Warriors Don’t Cry

by

Melba Beals

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Themes and Colors
Racism and Living Under Jim Crow Theme Icon
Passive vs. Violent Resistance Theme Icon
The Cost of Non-Conformity Theme Icon
Relationships, Romance, and Empathy  Theme Icon
LitCharts assigns a color and icon to each theme in Warriors Don’t Cry, which you can use to track the themes throughout the work.

Racism and Living Under Jim Crow

In the decades after the American Civil War, Arkansas, like all Southern states, adhered to a legal system of segregation, known informally as “Jim Crow”—named after a popular caricature of a black slave in nineteenth-century minstrel shows. Jim Crow laws recognized people as either White or Colored and required separate services and accommodations for each group. By the time Melba, the author of Warriors Don’t Cry, is four years old, she becomes aware…

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Passive vs. Violent Resistance

From both Grandma India and the 101st Airborne Division soldier, Danny, Melba learns what it means to be a warrior. Warriors require both the mental strength to withstand abuse and the physical courage to resist violence when it poses a mortal threat. Grandma India and Danny demonstrate to Melba that, while one should never encourage violence, it is important to defend oneself. Grandma India defends the family by keeping watch over the house…

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The Cost of Non-Conformity

Melba’s decision to participate in the integration of Central High School is one that she makes based on her personal curiosity. She had always wondered what was inside of the school that she and other black people were forbidden to enter. However, her willingness to be part of the group to integrate Central High raises fears among her black community that white segregationists in Little Rock will attack her and the rest of the Little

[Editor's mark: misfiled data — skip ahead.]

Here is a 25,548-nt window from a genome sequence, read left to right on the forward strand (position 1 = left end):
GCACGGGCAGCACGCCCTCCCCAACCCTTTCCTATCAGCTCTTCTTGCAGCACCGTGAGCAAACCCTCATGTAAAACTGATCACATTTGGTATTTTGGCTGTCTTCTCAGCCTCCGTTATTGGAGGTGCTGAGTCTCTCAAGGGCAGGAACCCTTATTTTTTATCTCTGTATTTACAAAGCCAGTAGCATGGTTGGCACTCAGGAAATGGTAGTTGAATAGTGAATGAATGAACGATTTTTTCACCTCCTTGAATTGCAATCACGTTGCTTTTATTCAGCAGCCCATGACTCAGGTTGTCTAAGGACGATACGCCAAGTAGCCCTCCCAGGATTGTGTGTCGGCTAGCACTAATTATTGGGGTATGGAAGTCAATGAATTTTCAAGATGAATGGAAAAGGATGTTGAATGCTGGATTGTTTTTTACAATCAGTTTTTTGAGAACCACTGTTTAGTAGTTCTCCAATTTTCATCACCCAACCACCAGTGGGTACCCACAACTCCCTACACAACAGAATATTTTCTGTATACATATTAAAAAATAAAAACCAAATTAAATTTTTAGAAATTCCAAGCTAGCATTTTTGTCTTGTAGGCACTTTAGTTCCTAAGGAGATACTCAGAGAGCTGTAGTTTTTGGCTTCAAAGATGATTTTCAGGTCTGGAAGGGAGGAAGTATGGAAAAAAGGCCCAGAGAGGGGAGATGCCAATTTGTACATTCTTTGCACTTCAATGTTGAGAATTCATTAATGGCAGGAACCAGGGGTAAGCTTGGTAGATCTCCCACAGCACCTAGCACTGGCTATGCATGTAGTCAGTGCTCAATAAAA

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Relationships, Romance, and Empathy

For many teenage girls, part of turning “sweet sixteen” is the benefit of pursuing first romances. In Warriors Don’t Cry, Melba enjoys a relationship with her first crush, Vince, a classmate from her former high school. She also develops a romantic friendship with Link, a white student at Central High, whose desire to protect Melba both within Central High and outside of its walls suggests his affectionate feelings for her. Unfortunately, Melba…

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